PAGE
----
If you’re buying a newly built home, it may seem unnecessary to get the home inspected. You don’t expect there to be problems with a new house. Unfortunately, things can go wrong during the build. Let’s look at why you should order a home inspection on new construction.
Mistakes are Possible With New Construction
There are several different systems inside a home and you want to make sure that nothing has been built or installed incorrectly. Some of the defects and mistakes that home inspectors may find in a newly built home are:
- Mechanical rooms that are too small
- Poorly installed roofing materials
- Inadequate insulation in the basement or attic
- Improperly installed siding
- Poor grading and drainage
- No ventilation in the crawlspace
- Cut joists to make pathways for plumbing pipes or air ducts
A Home Inspection on New Construction May Find Defects and Problems
Your new house has had a lot of different people working on the construction at once. It’s common for the builder to subcontract much of the work to other contractors who hire workers. When different types of workers perform their jobs in different areas, it’s difficult to monitor the process efficiently. There are plenty of opportunities for mistakes to be made among all the construction workers who were involved with the build of your home. Order an inspection and have any defects, problems, or safety issues repaired by your builder before your move-in day.
Minimum Code Requirements
Local building codes typically only require that the construction meets minimum standards. The fact that your home passed the municipal inspection doesn’t necessarily mean that the best construction practices were used. That’s not to say the code inspector is doing a poor job, but that a code inspection is not meant to be comprehensive. Things can be installed poorly simply because workers are facing deadlines. A professional home inspection on new construction will make sure that all aspects of your home are examined in detail.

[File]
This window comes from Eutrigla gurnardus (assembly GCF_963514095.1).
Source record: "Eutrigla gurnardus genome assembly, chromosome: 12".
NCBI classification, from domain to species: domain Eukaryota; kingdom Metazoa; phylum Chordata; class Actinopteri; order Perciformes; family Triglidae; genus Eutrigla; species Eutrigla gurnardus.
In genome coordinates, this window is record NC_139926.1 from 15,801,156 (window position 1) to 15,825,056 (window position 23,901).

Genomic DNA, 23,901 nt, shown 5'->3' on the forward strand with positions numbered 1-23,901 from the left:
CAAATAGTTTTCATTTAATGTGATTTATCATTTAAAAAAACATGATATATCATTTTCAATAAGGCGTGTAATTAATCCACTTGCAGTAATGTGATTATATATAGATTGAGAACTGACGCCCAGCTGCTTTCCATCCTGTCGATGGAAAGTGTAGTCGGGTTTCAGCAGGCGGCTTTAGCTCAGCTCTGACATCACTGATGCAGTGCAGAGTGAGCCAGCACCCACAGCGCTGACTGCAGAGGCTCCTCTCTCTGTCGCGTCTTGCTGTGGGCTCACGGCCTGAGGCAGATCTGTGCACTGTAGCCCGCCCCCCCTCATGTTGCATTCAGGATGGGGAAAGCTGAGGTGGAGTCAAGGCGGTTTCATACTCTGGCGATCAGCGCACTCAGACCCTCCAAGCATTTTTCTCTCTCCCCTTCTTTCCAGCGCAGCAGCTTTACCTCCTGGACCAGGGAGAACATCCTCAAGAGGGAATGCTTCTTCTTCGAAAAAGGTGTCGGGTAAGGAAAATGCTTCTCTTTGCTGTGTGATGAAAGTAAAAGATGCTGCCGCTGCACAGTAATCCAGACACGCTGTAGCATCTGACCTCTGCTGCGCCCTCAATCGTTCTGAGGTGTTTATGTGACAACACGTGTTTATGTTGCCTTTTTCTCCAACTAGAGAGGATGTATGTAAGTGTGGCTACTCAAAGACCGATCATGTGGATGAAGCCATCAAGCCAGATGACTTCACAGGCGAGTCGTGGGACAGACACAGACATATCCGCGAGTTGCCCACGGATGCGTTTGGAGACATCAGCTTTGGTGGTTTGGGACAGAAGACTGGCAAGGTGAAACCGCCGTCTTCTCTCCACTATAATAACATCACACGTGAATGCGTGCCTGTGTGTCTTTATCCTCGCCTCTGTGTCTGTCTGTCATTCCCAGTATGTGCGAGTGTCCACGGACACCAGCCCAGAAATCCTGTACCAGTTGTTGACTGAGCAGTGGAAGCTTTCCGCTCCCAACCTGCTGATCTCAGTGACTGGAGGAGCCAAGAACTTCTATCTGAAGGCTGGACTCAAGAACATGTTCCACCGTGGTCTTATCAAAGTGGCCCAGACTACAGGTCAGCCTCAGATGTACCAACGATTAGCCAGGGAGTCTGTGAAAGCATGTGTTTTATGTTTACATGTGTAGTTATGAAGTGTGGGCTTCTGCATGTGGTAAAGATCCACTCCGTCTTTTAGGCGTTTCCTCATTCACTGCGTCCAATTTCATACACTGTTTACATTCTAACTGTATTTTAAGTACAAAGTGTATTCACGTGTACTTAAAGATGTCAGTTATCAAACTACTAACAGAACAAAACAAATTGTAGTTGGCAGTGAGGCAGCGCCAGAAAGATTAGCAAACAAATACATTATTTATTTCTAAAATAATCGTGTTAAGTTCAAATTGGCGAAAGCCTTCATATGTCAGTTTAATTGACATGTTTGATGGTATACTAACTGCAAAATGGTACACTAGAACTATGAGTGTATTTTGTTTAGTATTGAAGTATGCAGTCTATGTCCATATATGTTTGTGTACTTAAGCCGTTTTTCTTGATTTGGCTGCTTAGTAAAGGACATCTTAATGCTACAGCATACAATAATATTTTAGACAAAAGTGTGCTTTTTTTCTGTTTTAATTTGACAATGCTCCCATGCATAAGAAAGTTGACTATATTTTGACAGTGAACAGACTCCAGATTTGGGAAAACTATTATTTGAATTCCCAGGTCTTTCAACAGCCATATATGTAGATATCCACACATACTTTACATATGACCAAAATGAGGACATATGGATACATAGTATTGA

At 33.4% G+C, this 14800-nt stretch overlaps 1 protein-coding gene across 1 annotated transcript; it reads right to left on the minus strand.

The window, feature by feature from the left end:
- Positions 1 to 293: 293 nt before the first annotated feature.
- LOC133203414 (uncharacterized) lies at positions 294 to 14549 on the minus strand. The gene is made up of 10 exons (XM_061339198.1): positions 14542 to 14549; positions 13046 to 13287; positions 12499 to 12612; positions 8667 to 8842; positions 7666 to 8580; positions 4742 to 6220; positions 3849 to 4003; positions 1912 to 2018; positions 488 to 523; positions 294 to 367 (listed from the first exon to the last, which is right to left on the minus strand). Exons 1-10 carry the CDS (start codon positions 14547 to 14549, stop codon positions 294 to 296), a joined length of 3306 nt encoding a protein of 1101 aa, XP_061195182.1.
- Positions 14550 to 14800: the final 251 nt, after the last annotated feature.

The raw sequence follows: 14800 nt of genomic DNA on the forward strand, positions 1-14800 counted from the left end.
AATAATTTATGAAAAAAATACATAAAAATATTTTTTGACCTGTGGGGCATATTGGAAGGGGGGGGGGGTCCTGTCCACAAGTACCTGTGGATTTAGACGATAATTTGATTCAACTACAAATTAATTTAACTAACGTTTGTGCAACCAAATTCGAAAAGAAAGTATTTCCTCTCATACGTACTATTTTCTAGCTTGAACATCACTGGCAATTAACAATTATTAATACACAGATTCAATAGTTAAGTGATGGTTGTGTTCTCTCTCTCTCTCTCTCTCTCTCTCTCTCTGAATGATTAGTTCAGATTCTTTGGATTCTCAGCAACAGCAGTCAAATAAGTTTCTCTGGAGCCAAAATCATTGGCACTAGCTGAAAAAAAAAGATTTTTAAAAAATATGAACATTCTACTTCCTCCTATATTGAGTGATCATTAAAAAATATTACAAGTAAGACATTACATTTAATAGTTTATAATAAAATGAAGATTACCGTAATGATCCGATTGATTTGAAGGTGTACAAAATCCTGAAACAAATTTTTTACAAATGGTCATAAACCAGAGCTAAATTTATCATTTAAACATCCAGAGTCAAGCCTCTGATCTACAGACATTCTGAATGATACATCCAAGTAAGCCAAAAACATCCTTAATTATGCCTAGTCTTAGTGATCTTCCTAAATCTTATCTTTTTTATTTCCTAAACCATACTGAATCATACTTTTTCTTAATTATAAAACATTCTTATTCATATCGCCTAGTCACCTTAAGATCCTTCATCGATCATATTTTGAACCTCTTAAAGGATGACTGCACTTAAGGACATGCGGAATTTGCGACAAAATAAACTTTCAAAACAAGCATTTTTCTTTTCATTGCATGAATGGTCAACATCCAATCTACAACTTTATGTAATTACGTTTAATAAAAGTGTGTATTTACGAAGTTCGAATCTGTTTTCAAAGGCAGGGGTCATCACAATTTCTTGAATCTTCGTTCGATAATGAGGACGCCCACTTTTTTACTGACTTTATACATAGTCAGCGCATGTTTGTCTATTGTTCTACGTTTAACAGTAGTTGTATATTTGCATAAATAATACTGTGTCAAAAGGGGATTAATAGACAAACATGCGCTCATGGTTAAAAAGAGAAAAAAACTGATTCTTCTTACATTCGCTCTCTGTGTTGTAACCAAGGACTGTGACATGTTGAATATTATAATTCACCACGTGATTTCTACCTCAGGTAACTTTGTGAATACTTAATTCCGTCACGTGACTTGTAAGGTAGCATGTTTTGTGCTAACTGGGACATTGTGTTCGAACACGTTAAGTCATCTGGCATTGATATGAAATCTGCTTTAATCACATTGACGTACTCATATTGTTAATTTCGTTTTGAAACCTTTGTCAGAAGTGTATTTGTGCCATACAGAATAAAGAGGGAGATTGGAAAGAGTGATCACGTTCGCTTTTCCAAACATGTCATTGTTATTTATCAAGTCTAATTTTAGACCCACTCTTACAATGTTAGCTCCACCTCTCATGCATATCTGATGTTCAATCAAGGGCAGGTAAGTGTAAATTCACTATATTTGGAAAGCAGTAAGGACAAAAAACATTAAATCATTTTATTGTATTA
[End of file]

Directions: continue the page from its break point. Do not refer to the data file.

Home Inspection on New Construction: Phases
You might be surprised to learn that your new home can be inspected in phases to make sure your builder is using the best construction practices. Ask your home inspector if he or she offers phase inspections.
It’s common for the first inspection to occur before workers pour the cement for your foundation. Your inspector can check if the site has been graded and excavated correctly. He or she can also inspect the footing and anchors. None of these areas can be assessed if the foundation has already been poured.
A pre-drywall inspection is often the next inspection. This is performed before the drywall is installed. Your inspector has easy access to examine the electrical, plumbing, posts, beams, and studs.
The last inspection is done after the home is completed. The inspector will assess the entire home and all components including the roofing, electrical, HVAC, structure, appliances, and plumbing. You’ll receive an inspection report outlining the inspector’s findings and will be able to request that your builder makes repairs before the sale is final.